RFC 2849 LDAP Data Interchange Format June 2000 Relationship to the application/directory MIME content-type: The application/directory MIME content-type [1] is a general framework and format for conveying directory information, and is independent of any particular directory service. The LDIF format is a simpler format which is perhaps easier to create, and may also be used, as noted, to describe a set of changes to be applied to a directory. The key words "MUST", "MUST NOT", "MAY", "SHOULD", and "SHOULD NOT" used in this document are to be interpreted as described in [7]. Definition of the LDAP Data Interchange Format The LDIF format is used to convey directory information, or a description of a set of changes made to directory entries. An LDIF file consists of a series of records separated by line separators. A record consists of a sequence of lines describing a directory entry, or a sequence of lines describing a set of changes to a directory entry. An LDIF file specifies a set of directory entries, or a set of changes to be applied to directory entries, but not both. There is a one-to-one correlation between LDAP operations that modify the directory (add, delete, modify, and modrdn), and the types of changerecords described below ("add", "delete", "modify", and "modrdn" or "moddn"). This correspondence is intentional, and permits a straightforward translation from LDIF changerecords to protocol operations. Formal Syntax Definition of LDIF The following definition uses the augmented Backus-Naur Form specified in RFC 2234 [2]. ldif-file = ldif-content / ldif-changes ldif-content = version-spec 1*(1*SEP ldif-attrval-record) ldif-changes = version-spec 1*(1*SEP ldif-change-record) ldif-attrval-record = dn-spec SEP 1*attrval-spec ldif-change-record = dn-spec SEP *control changerecord version-spec = "version:" FILL version-number Good Standards Track [Page 2]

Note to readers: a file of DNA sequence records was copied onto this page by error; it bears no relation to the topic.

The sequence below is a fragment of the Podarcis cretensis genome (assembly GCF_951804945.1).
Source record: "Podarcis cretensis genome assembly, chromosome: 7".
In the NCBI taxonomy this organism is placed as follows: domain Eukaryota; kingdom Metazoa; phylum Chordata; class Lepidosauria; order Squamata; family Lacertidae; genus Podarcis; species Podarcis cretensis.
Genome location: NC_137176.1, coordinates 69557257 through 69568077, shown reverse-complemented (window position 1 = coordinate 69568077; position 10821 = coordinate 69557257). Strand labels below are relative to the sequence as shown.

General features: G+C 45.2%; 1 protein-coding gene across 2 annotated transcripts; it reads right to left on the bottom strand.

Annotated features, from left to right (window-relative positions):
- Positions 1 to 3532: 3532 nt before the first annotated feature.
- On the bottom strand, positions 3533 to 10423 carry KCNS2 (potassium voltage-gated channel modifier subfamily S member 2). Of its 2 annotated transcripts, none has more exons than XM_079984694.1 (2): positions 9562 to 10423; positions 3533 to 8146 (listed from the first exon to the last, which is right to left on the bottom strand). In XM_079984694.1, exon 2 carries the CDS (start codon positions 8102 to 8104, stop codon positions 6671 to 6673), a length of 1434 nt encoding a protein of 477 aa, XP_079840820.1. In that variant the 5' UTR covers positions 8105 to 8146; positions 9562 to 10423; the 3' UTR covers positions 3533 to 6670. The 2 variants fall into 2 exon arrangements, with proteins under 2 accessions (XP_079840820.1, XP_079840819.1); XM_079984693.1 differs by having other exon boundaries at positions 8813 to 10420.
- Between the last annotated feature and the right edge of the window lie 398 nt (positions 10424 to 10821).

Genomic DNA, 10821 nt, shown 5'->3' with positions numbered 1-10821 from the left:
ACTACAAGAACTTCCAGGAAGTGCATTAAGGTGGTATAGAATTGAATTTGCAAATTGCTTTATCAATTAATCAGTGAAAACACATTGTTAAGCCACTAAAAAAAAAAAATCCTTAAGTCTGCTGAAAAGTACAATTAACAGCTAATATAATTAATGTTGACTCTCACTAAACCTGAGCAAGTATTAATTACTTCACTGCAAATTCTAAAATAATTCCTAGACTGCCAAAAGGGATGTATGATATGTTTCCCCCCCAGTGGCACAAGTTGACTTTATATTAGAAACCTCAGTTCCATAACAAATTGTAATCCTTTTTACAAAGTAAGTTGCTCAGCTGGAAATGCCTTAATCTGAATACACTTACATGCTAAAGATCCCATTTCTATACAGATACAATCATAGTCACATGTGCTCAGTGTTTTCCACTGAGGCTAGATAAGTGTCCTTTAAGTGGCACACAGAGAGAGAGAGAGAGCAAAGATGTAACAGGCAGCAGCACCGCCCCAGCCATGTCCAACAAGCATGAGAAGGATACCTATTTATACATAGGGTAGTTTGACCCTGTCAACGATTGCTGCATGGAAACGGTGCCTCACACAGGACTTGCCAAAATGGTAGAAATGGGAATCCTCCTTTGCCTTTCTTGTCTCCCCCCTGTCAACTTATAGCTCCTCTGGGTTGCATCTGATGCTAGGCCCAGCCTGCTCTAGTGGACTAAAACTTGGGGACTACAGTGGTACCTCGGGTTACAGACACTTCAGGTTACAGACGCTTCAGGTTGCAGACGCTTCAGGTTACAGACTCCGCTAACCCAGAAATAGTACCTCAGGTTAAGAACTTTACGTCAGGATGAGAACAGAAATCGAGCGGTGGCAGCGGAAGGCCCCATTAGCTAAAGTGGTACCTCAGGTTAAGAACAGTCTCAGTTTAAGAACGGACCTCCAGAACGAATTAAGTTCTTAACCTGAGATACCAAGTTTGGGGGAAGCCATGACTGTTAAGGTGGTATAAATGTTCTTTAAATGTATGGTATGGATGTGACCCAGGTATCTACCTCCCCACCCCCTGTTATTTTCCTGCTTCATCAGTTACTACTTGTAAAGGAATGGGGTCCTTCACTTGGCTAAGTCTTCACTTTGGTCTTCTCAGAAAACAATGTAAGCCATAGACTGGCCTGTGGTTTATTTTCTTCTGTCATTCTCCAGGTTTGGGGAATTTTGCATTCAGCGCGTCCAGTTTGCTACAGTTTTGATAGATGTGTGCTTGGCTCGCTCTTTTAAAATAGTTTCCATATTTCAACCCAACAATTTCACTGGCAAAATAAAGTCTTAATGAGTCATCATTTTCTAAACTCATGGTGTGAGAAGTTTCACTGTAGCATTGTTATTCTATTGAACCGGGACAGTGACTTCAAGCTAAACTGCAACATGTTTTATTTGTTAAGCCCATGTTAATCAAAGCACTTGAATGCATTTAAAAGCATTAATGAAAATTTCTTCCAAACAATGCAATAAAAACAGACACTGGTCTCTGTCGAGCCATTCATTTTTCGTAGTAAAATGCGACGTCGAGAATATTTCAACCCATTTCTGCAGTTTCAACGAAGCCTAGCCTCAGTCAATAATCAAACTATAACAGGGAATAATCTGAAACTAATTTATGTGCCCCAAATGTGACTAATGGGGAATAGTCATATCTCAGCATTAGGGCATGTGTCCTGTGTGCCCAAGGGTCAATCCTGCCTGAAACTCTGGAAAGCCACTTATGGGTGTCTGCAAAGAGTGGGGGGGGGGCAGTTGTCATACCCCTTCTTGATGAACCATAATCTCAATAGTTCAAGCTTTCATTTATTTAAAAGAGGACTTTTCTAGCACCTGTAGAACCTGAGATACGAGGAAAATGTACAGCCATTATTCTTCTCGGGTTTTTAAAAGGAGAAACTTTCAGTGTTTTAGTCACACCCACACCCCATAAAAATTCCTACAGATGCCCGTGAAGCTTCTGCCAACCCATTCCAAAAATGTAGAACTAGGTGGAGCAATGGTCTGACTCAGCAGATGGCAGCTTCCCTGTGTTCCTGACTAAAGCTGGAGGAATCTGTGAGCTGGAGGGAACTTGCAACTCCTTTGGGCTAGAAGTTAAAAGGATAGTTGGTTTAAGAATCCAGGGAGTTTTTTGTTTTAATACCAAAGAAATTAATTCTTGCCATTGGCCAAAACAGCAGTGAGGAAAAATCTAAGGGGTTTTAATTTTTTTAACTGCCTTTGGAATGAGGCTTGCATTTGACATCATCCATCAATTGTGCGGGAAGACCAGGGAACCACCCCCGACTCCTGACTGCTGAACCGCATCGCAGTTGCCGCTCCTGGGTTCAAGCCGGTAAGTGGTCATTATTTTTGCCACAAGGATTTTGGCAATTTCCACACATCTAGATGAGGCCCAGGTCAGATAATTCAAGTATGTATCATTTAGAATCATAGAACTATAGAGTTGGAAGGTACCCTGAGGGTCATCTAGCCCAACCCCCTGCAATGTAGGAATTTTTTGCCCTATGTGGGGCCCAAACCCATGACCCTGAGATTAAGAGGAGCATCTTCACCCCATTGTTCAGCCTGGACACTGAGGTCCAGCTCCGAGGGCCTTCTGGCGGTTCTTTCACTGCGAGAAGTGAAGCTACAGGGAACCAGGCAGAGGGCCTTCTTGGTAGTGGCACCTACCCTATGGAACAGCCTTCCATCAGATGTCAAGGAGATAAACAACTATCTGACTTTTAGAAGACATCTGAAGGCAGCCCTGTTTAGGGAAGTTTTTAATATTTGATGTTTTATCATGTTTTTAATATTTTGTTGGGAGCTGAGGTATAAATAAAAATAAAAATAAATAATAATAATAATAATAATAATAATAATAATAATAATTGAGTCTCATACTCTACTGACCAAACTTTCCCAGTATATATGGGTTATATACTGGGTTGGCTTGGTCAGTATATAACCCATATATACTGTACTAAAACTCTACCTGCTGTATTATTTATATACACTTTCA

RFC 2849 LDAP Data Interchange Format June 2000 version-number = 1*DIGIT ; version-number MUST be "1" for the ; LDIF format described in this document. dn-spec = "dn:" (FILL distinguishedName / ":" FILL base64-distinguishedName) distinguishedName = SAFE-STRING ; a distinguished name, as defined in [3] base64-distinguishedName = BASE64-UTF8-STRING ; a distinguishedName which has been base64 ; encoded (see note 10, below) rdn = SAFE-STRING ; a relative distinguished name, defined as ; <name-component> in [3] base64-rdn = BASE64-UTF8-STRING ; an rdn which has been base64 encoded (see ; note 10, below) control = "control:" FILL ldap-oid ; controlType 0*1(1*SPACE ("true" / "false")) ; criticality 0*1(value-spec) ; controlValue SEP ; (See note 9, below) ldap-oid = 1*DIGIT 0*1("." 1*DIGIT) ; An LDAPOID, as defined in [4] attrval-spec = AttributeDescription value-spec SEP value-spec = ":" ( FILL 0*1(SAFE-STRING) / ":" FILL (BASE64-STRING) / "<" FILL url) ; See notes 7 and 8, below url = <a Uniform Resource Locator, as defined in [6]> ; (See Note 6, below) AttributeDescription = AttributeType [";" options] ; Definition taken from [4] AttributeType = ldap-oid / (ALPHA *(attr-type-chars)) options = option / (option ";" options) Good Standards Track [Page 3]